The number of veterans and families potentially affected is not limited to those who have been in combat. “It’s not just time in combat, it’s time in the war zone,” says Dr O’Toole. With around 1500 Australian Defence personnel currently serving in Afghanistan, after more than ten years of war there is a large and growing pool of veterans and families potentially affected.
Senator Wright wants to see more work done to protect the service members and their families from the effects of serving in war. “There needs to be a really comprehensive ongoing commitment to research the effects of service on mental health,” she says. “It needs to be properly funded and properly done.”
Government and Department of Defence concern for the mental health of veterans has become more public, with the release of several high profile mental health reviews including the 2009 Dunt Review of ADF mental health care. Defence has initiated measures to engage families, through the creation of consultative organisations such as Defence Families Australia. Julie Blackburn, National Convenor of Defence Families Australia, says that there is work going on within Defence’s Joint Health Command. “They are taking mental health seriously. They certainly are working on things,” she says.
Families and researchers are not sitting back and waiting for the Federal Government to solve this problem. Gail MacDonell is close to realising her goal of establishing a permanent research foundation. The Australian Families of the Military Research Foundation is in the final stages of registration as a not for profit company which will sponsor research to support veterans and their families or carers.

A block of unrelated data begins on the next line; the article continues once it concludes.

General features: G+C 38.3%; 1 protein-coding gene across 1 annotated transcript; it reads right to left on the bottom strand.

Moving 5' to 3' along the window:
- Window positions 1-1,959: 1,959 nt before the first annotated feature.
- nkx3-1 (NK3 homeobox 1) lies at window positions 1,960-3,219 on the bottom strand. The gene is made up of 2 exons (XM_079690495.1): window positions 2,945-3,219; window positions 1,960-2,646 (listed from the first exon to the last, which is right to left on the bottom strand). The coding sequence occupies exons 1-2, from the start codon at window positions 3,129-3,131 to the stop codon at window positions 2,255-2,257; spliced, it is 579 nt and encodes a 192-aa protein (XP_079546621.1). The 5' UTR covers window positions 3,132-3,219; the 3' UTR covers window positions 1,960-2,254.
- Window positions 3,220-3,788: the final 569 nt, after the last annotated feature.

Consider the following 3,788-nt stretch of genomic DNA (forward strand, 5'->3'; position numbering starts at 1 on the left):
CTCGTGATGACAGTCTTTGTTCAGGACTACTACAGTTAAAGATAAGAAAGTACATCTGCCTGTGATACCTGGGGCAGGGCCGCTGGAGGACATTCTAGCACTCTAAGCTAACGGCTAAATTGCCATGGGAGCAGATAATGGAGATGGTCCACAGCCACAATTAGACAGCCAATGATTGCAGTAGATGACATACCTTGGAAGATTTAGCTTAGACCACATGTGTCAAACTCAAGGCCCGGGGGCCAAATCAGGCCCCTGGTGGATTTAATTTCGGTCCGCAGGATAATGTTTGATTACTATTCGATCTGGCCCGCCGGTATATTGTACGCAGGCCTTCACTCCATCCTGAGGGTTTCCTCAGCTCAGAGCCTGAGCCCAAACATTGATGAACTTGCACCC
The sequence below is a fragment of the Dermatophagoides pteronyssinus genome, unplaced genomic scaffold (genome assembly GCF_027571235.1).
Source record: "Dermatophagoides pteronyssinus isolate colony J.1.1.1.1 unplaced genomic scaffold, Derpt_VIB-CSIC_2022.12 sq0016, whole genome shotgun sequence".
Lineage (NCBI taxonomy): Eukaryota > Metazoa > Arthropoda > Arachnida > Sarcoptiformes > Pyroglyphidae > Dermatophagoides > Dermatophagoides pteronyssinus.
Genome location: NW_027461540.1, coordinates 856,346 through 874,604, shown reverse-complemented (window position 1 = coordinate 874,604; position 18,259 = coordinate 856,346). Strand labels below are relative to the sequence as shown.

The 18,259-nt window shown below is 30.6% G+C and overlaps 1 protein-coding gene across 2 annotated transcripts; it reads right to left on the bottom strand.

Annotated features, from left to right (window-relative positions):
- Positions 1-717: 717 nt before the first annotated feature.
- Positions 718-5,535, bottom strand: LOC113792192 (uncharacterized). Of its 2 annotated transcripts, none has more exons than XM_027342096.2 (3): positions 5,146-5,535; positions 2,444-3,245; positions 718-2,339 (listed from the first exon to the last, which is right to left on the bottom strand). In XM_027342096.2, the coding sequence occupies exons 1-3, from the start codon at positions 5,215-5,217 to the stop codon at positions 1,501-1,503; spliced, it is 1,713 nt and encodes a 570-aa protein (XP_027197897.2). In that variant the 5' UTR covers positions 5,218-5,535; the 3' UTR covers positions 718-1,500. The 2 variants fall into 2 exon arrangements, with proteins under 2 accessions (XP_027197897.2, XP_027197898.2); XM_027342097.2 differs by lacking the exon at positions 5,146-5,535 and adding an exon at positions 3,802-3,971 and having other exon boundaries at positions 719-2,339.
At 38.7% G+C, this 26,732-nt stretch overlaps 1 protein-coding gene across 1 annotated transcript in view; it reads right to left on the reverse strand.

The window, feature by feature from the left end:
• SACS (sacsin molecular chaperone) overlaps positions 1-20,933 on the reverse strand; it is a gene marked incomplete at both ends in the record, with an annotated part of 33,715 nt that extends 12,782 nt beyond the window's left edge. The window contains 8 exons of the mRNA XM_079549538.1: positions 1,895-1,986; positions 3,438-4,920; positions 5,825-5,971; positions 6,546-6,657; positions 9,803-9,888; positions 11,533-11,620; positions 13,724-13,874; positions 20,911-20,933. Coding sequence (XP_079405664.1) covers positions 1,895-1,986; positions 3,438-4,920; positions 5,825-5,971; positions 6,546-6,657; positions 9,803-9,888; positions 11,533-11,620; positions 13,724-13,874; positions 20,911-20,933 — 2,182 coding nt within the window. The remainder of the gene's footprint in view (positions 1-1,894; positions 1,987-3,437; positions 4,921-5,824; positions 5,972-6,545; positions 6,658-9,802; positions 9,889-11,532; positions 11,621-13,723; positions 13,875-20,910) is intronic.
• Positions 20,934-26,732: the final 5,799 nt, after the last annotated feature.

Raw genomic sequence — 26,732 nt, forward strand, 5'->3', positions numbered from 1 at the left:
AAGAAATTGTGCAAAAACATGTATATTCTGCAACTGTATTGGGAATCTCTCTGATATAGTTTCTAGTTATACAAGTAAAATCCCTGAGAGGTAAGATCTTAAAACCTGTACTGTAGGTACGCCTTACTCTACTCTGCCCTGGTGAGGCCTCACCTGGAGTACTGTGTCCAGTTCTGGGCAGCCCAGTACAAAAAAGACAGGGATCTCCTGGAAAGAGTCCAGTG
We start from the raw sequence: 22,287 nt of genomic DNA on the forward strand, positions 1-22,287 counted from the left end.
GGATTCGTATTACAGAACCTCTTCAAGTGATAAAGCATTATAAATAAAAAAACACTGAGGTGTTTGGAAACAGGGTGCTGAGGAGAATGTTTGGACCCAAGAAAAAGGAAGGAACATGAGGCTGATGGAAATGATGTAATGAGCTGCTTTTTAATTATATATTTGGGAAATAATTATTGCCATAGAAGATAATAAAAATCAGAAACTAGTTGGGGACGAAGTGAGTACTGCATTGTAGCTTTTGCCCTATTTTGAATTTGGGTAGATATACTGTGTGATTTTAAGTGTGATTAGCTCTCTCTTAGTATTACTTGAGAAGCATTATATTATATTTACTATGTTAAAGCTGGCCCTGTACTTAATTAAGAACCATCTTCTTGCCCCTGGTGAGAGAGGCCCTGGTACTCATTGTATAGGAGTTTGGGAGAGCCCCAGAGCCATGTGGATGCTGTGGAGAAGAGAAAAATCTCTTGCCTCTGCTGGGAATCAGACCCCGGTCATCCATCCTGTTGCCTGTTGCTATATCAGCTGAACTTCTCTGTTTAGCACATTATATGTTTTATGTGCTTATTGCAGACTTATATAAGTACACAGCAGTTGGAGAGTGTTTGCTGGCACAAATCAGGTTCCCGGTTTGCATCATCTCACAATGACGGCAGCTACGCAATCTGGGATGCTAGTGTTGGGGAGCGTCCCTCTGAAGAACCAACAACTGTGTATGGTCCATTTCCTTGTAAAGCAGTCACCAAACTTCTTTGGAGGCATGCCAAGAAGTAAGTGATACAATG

The Department of Defence provided little detail in response to questions about whether Defence recognises psychological injuries to carers and family members of veterans of Iraq and Afghanistan. “Defence has both preventative and responsive measures to assist the families of ADF members in managing the demands of military life. Defence appreciates that family members may experience difficulties related to loss, grief, adjustment and adaptation. Defence’s preventative programs help Defence families to develop their resilience. Families needing further help are offered assistance including information, advice, assessment and referral to appropriate support services,” is the official comment provided by a Defence spokesperson.
A question regarding the availability of compensation for carers and family members was not answered by the Defence spokesperson. Senator Wright believes that entitlement to care should be more inclusive of partners. Many partners of veterans suffer from loss of income, and a resulting lack of superannuation, as a result of providing long-term care. Senator Wright says that their unpaid work is not adequately recognised for the contribution it makes to the care of veterans. “It’s sensible to look after the partners as well,” says Senator Wright. “Partners do so much. If we look after them, we are supporting the troops.” To Senator Wright, what is currently being done is not enough. “After all the jingoism and patriotism we have to care for the veterans and care for their partners and children.”
The Minister for Veterans’ Affairs, Warren Snowdon MP, did not respond to a request for an interview in relation to this article.